CFBF Annual Meeting
California Farm Bureau Federation held their 98th Annual Meeting in Monterey on December 4th - 7th. Over 800 farmers and ranchers from around the state came together to debate farm policy, hear updates on regional and statewide issues, and to network with each other on common interests.
Pointing to the sacrifices made by previous generations to provide opportunity to family farmers and ranchers, California Farm Bureau Federation President Paul Wenger said farmers have the ability to change their future, if they commit the time and resources to the effort. Wenger spoke during the opening session of the 98th CFBF Annual Meeting in Monterey.
“Those people who came before us gave us this opportunity, and the big question is whether we are going to answer that bell,” Wenger said, praising earlier generations who had the foresight to build reservoirs, roads and other infrastructure that allowed California to become the greatest agricultural region in the world.
Now, he said, the struggle has focused on defending the resources farmers and ranchers need to maintain and enhance production of food and farm products. In order to be successful, Wenger said, farmers and ranchers must work together—across commodities and across regions.
“We have to pool our resources, so we have the political might to change the future for this state,” he said, adding that Farm Bureau would continue to work closely with other agricultural organizations and partners.
In discussing the election of Donald Trump as president and the implications of the incoming administration, Wenger acknowledged concerns about trade and immigration policy. But he said the new administration would likely focus on easing the impact of federal regulation on farms and other businesses.
“We can look to the federal level to help us, but folks, all politics is local. We have to be involved, we have to be engaged and we have to invest," he said.
At the end of his speech, Wenger returned to the theme of sacrifices made by previous generations of California farmers and ranchers to allow current generations to live a better life.
“What do we give back to make sure our children and grandchildren have that same opportunity?” he asked. “The baton is in our hands. What are we going to do with it?”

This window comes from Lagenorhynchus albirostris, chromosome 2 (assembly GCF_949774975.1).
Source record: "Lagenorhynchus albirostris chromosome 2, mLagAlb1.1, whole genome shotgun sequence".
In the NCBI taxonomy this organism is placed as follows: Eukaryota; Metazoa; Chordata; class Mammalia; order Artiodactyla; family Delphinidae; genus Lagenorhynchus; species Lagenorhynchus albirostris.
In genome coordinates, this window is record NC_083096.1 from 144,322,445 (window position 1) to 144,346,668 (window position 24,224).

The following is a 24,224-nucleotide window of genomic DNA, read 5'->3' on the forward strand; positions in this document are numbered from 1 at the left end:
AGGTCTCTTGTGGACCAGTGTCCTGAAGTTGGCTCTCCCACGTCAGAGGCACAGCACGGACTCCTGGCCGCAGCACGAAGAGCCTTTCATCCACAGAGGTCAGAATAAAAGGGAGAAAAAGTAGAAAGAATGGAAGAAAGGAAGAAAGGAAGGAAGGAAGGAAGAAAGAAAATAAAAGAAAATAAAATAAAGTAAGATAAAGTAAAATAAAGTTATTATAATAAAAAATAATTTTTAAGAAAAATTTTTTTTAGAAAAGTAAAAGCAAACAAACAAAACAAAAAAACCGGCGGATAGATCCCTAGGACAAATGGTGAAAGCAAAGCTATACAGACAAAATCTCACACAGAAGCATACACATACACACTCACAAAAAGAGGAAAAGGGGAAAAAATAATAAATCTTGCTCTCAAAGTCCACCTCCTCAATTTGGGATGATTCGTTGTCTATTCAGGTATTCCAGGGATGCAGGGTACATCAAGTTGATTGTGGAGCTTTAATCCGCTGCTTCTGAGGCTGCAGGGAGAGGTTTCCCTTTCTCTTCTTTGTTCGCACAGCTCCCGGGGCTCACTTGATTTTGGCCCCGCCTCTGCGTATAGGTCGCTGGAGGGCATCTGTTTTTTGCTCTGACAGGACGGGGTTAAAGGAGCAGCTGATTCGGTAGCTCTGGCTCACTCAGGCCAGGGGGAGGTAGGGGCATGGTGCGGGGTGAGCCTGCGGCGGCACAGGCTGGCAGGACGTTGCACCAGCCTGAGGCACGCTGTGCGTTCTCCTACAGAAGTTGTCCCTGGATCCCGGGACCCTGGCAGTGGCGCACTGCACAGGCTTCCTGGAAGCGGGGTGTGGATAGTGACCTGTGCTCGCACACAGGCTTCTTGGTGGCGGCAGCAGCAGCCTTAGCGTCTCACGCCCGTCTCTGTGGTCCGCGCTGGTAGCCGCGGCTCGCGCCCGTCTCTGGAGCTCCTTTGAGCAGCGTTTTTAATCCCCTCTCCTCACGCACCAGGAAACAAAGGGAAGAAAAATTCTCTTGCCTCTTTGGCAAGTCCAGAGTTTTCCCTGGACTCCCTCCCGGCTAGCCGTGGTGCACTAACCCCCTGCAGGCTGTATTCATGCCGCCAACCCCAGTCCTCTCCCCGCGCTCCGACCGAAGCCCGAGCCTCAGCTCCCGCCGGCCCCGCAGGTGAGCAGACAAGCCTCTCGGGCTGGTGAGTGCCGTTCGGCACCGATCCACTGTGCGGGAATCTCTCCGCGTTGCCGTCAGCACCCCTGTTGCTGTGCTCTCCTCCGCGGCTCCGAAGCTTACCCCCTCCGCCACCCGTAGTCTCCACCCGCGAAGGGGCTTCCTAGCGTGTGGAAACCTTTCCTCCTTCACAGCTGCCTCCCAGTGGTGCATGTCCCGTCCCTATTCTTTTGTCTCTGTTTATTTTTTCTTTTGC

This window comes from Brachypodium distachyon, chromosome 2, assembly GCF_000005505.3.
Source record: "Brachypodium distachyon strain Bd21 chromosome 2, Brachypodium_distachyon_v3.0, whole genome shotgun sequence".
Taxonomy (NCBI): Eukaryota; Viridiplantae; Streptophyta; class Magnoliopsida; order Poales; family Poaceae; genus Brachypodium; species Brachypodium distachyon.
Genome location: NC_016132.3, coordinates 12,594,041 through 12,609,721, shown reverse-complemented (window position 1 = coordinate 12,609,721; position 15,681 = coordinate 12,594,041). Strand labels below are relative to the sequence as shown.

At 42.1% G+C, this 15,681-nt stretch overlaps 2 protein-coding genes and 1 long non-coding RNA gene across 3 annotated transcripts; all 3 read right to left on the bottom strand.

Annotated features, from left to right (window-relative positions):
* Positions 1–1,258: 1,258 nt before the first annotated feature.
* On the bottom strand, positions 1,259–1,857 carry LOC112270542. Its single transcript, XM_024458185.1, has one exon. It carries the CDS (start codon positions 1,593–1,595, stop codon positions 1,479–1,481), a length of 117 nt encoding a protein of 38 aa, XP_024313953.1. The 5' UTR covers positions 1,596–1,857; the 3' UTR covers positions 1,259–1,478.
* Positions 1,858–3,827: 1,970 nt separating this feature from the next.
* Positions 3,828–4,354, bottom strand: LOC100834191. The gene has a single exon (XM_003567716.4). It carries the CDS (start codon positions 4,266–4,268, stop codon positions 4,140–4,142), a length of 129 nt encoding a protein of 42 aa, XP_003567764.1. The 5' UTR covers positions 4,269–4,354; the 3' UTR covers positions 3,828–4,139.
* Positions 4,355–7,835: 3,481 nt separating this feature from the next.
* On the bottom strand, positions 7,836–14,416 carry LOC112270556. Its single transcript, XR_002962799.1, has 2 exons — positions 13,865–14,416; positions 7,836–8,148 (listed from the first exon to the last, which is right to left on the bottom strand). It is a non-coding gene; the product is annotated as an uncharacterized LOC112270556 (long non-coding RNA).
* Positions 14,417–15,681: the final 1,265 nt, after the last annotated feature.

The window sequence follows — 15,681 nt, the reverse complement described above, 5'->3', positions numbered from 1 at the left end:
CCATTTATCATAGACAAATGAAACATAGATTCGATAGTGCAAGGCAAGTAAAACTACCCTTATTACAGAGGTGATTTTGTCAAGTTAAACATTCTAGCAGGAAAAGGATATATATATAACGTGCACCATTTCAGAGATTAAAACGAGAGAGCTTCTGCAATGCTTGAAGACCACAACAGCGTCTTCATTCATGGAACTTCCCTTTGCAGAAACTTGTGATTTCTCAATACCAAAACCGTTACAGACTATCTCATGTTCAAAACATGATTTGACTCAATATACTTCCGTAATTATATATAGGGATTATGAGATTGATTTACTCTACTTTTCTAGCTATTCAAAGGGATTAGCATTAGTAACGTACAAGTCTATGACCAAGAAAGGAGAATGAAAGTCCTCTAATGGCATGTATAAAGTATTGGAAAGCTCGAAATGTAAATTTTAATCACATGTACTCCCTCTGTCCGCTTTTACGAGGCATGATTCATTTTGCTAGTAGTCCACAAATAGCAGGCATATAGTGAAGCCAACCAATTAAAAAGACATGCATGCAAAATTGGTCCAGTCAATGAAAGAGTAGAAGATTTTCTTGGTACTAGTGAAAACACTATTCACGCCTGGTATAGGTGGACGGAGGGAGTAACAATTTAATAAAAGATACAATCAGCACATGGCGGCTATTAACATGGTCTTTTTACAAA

A tireless advocate for Central Coast agriculture, Bob Martin, has received the Distinguished Service Award from the California Farm Bureau Federation. Martin accepted the award during the 98th CFBF Annual Meeting in Monterey last night.
Recently retired as general manager of the vegetable-growing operation Rio Farms, Martin has dedicated more than 35 years of service to Farm Bureau and other agricultural organizations. He joined the Monterey County Farm Bureau Board of Directors in the 1980s, serving as the organization’s president from 2001-03.
In nominating Martin for the award, the Monterey County Farm Bureau said his impacts on the local community “will be realized for decades,” noting that he had represented Farm Bureau and Monterey County agriculture before numerous public hearings and meetings, with a particular emphasis on water rights and right-to-farm issues.
“Bob Martin has given of himself time and again in efforts to assure a successful future for Monterey County agriculture,” CFBF President Paul Wenger said. “His volunteer service to Farm Bureau and other organizations sets an example of dedication and community involvement.”
In addition to his Farm Bureau service, Martin has served on the boards of the Grower-Shipper Association of Central California, the Salinas River Channel Coalition and Hartnell College Foundation. He has also volunteered on advisory committees including the Monterey County Ag Water Advisory Committee and California Leafy Greens Technical Advisory Committee. He served on the King City Volunteer Fire Department and as a trustee of the King City Joint Union School District.
The Distinguished Service Award has been presented annually since 1953 to dedicated Farm Bureau volunteers from California.
Monterey County Farm Bureau was recognized for excellence and innovation in service to members; the award was presented at the 98th California Farm Bureau Federation Awards Dinner in Monterey.
Monterey County Farm Bureau won County of the Year honors among county Farm Bureaus with fewer than 500 members. The county Farm Bureau maintains an active presence in local policy and media forums. It worked with members on agricultural technological innovations in part by collaborating with startup firms on tailoring products and services to the needs of local farmers. Monterey County Farm Bureau also built coalitions with environmental and land-use organizations to protect groundwater rights and diminish saltwater intrusion during discussions on a proposed desalination facility.